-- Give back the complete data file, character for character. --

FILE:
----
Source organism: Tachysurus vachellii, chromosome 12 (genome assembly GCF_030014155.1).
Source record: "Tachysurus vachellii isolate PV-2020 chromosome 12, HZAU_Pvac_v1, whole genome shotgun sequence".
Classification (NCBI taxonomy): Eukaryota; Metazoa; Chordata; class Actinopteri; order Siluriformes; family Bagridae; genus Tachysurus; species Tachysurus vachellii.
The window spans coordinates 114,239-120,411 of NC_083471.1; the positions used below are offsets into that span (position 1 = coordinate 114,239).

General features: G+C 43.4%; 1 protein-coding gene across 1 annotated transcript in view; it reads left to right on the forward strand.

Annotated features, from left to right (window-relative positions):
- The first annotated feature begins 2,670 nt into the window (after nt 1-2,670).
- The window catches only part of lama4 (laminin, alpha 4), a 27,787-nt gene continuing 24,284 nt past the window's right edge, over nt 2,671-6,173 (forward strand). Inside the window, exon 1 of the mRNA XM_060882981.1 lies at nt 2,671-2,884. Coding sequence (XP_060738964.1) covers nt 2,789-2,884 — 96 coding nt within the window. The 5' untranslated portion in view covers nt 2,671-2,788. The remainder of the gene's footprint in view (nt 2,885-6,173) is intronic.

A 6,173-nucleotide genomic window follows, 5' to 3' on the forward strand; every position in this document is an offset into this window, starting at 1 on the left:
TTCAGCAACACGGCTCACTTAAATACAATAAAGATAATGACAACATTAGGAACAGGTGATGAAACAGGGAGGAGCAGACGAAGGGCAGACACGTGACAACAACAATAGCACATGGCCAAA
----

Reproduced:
Source organism: Tachysurus vachellii, chromosome 12 (genome assembly GCF_030014155.1).
Source record: "Tachysurus vachellii isolate PV-2020 chromosome 12, HZAU_Pvac_v1, whole genome shotgun sequence".
Classification (NCBI taxonomy): Eukaryota; Metazoa; Chordata; class Actinopteri; order Siluriformes; family Bagridae; genus Tachysurus; species Tachysurus vachellii.
The window spans coordinates 114,239-120,411 of NC_083471.1; the positions used below are offsets into that span (position 1 = coordinate 114,239).

General features: G+C 43.4%; 1 protein-coding gene across 1 annotated transcript in view; it reads left to right on the forward strand.

Annotated features, from left to right (window-relative positions):
- The first annotated feature begins 2,670 nt into the window (after nt 1-2,670).
- The window catches only part of lama4 (laminin, alpha 4), a 27,787-nt gene continuing 24,284 nt past the window's right edge, over nt 2,671-6,173 (forward strand). Inside the window, exon 1 of the mRNA XM_060882981.1 lies at nt 2,671-2,884. Coding sequence (XP_060738964.1) covers nt 2,789-2,884 — 96 coding nt within the window. The 5' untranslated portion in view covers nt 2,671-2,788. The remainder of the gene's footprint in view (nt 2,885-6,173) is intronic.

A 6,173-nucleotide genomic window follows, 5' to 3' on the forward strand; every position in this document is an offset into this window, starting at 1 on the left:
TTCAGCAACACGGCTCACTTAAATACAATAAAGATAATGACAACATTAGGAACAGGTGATGAAACAGGGAGGAGCAGACGAAGGGCAGACACGTGACAACAACAATAGCACATGGCCAAA